We have In & Out Burger, 5 Guys, Fuddruckers, etc., here…but I often enjoy the burger better at a one-of-a-kind BBQ restaurant that is right on the highway near where we live.

    I’ll take all the nasty onions you don’t want to eat! HA! Love what you said about vegetarians! :-D

    Great photos of the inside and outside of the restaurant, Emilio!

    I’ve never been, but I’ve seen this restaurant…

    https://en.wikipedia.org/wiki/Heart_Attack_Grill

    Beefy-HUGS!!! :-)

    Like

    • disperser says:

      I’m fairly sure there are regularly two people working there. I’ll have to check when I’m there again . . . and not ordering onions.

      I think I mentioned this once before, but onions got on my shi . . . er . . . avoid list way back in 1966 when — fresh here from a transatlantic flight that moved us from Northern Italy to Chicago by way of New York — we went shopping and bought what looked like deep-fried calamari. Yes, they turned out to be onion rings. The feud carries to this day.

      There are limits to what is comfortable to eat, and a double is about my limit. Anything more and I take a knife to it, cutting it down to manageable bites.

      Liked by 1 person

  8. mvschulze says:

    The lady in red (pink) is worken’ it! AND, I made the mistake of perusing this while hungry. Love Cheeseburgers… can’t say I’ve ever had a Malasadas. M :-)

    Like

    • disperser says:

      We were there about 40 minutes and it was a constant motion through the various stages. To be fair, the rest of the workers are also in constant motion as they take and fill orders.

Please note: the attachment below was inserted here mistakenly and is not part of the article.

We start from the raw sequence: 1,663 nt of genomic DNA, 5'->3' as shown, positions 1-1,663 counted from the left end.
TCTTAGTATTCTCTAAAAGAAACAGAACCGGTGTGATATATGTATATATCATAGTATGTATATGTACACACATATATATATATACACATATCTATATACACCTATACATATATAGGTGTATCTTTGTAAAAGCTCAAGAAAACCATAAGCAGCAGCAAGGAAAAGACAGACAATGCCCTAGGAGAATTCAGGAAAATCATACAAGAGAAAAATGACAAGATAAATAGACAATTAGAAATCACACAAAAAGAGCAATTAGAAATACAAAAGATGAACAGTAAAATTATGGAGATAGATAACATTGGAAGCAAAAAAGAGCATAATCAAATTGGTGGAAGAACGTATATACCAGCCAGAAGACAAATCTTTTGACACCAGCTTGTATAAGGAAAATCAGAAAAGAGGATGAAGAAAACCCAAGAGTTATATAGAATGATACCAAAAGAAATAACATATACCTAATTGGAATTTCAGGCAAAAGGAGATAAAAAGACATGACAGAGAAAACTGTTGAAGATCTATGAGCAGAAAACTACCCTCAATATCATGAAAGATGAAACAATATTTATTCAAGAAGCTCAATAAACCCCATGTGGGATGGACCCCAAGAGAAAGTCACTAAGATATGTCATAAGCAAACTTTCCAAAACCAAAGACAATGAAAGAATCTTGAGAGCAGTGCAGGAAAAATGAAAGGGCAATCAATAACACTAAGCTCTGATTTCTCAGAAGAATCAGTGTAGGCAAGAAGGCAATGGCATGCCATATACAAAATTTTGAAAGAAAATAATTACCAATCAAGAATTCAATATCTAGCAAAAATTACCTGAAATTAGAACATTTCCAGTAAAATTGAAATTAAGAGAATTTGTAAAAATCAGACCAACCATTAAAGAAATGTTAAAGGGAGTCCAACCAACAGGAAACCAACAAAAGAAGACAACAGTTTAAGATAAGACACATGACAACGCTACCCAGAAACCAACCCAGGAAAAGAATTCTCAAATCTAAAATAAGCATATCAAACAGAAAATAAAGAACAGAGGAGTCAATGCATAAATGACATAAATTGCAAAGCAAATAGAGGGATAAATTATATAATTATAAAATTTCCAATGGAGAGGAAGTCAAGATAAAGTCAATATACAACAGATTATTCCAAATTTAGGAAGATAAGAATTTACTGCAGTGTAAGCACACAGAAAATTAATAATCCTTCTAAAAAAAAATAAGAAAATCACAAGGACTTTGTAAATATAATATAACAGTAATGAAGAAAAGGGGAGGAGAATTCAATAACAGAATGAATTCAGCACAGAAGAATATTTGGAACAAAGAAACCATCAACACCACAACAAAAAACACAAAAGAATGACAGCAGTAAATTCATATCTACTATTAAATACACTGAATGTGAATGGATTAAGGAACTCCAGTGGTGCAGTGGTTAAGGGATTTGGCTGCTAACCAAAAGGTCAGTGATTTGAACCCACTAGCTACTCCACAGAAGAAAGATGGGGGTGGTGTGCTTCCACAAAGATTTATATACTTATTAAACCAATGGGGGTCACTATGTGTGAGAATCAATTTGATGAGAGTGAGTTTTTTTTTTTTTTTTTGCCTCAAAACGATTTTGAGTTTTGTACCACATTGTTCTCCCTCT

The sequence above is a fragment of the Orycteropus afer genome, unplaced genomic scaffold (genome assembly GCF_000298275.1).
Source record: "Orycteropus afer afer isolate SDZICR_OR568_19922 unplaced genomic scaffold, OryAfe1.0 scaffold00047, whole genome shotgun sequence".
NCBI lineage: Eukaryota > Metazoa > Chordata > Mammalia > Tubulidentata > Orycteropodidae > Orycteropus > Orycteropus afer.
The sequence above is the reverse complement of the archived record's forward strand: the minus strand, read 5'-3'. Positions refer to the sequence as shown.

Like

  9. Great post. I’m hungry now. Those chips look really good too. 🍔🍟

    Like

  10. I’m with you on the meat;I’m an omnivore, I have two daughters who have flipped their lids on gone vegan,T
    he eldest is now forever, getting sick (the flu) but they don’t believe me, as I’m old and eat dead animals. I brought them up on the best of meats, ( can’t see the point wasting money on cheap cuts) cooked to perfection; by me of course. and now they just eat live plants.
    To think I never realized that (Hanging my head in shame), I’ll have to hit them with that line of reasoning?
    That first load of stuff dished up I’d have sent back and demanded a refund. The Tex stuff looks almost edible

    Like

    • disperser says:

      It’s not just that they eat them alive, look at the life they lead . . . they literally grow up in dirt. Deplorable!

      Even more horrific, humans regularly dump crap all over them to force them to grow faster. Then, adding insult to injury, the ones that don’t “look good” get unceremoniously tossed and left to slowly die and rot.

      People talk about the inhumane conditions animals are raised in, but it’s nothing compared to the lives of poor plants.

      As for the dish, we don’t make scenes or complain much . . . but we remember forever.

      Like